Books to help me be a better English teacher
This year I was teaching English Extension, and I got to do HSC marking. I worked through a few of the more popular choices for the electives I wasn’t familiar with. In the end, I only marked ‘re-imagined worlds,’ but enjoyed the reading regardless.
The Shipping News. E. Annie Proulx has a knack for painting complex life and wild landscapes with minimalist but punchy prose. She writes of a relationship ‘There was a month of fiery happiness. Then six kinked years of suffering.’ I adored this one which is an option for ‘intersecting worlds’ elective.
As I Lay Dying by William Faulkner. This has multiple narrators and moments of exquisite American gothic prose. I’d love a ‘literary mindscapes’ teacher to explain it more fully to me, and I’m sure it would offer rich pickings for student essays.
Heart of Darkness by Joseph Conrad. This was one I had to read to make sense of the many literary allusions I’ve met in the last few years that reference this novella. It’s okay to hate on the people and the privileged colonial tone in this one. Mistah Kurtz can stay dead.
The White Tiger by Aravind Adiga is an offering for Literary Homelands extension elective. It’s told by a charismatic narrator who explains Indian culture in detail, especially via clever analogies of the ‘rooster coup’ and ‘the darkness,’ but the casual misogyny turned me off by the end.
Hag-seed by Margaret Atwood. Set in a correctional centre and on the HSC list for English Advanced, this adaptation of The Tempest is fast-paced, funny, post-modern for its use of from and makes some comments on how things stay the same, no matter how much time passes.
Dante’s Inferno is an intertextual journey through the circles of hell, filled with mythical, historical and often whining sinners. As an alien to the Catholic worldview, it was difficult for me to appreciate but helpful for decoding TS Eliot references, I guess.
Journey to the West by Wu Cheng’ en. I was doing a literary worlds timeline activity with my Extension class and we all set out to read widely texts from the past and from outside the western canon. I found myself reliving all my favourite childhood tales from Monkey Magic TV through this work. There is still something so comforting about Eastern spirituality to me. Monkey reminds me of Loki from Norse mythology.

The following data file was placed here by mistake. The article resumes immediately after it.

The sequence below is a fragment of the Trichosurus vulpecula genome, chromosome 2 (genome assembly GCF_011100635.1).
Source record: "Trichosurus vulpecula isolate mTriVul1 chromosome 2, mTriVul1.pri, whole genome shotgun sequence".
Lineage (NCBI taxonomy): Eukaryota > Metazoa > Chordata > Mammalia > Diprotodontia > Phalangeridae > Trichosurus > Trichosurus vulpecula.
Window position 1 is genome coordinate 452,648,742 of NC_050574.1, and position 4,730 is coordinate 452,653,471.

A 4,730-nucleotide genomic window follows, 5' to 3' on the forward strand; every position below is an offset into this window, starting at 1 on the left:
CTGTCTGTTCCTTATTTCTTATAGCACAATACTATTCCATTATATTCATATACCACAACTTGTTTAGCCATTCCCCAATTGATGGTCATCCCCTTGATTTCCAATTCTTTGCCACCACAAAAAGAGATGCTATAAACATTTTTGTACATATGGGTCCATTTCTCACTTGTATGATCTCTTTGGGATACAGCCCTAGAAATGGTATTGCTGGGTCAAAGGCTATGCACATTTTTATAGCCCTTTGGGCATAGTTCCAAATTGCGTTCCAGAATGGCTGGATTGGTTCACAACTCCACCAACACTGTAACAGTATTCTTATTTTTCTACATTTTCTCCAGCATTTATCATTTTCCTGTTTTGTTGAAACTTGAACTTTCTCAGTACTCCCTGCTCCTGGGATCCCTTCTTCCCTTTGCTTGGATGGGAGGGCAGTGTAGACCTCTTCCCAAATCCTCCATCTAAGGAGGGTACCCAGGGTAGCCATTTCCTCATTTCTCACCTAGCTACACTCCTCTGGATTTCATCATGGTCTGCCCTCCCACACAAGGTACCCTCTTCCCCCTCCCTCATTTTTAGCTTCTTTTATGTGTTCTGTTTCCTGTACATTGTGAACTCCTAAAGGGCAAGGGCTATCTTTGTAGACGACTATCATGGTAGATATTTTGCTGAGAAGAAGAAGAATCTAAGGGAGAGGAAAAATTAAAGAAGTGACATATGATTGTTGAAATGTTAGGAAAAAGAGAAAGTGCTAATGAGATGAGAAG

There are always books in the English bookroom I haven’t read, so I set about adding a few more to my list, and I subsequently fell in love with two of Neil Gaiman’s offerings. Coraline (ignore the dated movie made in 2009) is a fantasy-horror tale that children find exciting, and adults find terrifying. Scariest of all is the ‘other mother’ with her black button eyes. Gaiman has a knack of speaking straight to the child in me and he knows exactly what to say. The Graveyard Book also by Gaiman was OUTSTANDING. Set in a graveyard, and a hybrid genre of ghost-story and historical fiction, this took me effortlessly to dark scary places and back out again almost unscathed. You could do this with Stage 4 or 5. Highly recommend buying a class set.
Trash by Andy Mulligan. A tale of luck, poverty and adventure, told by multiple anti-hero kids on a mission against corruption. if you are teaching this, I recommend getting the audiobook because the different narrators bring this story vividly to life.
The Tattooist of Auschwitz by Heather Morris. We do a historical fiction focus in Year 10 and get them to write their first big proper essays. My class had learnt about The Holocaust in history but this took their empathetic understanding to a deeper level. Morris met the central Lale at the end of his life and tells faithfully the story of a young couple in love and forced to do morally questionable things to survive in the most depraved of circumstances. Some of my favourite pieces of student writing this year were in response to this novel.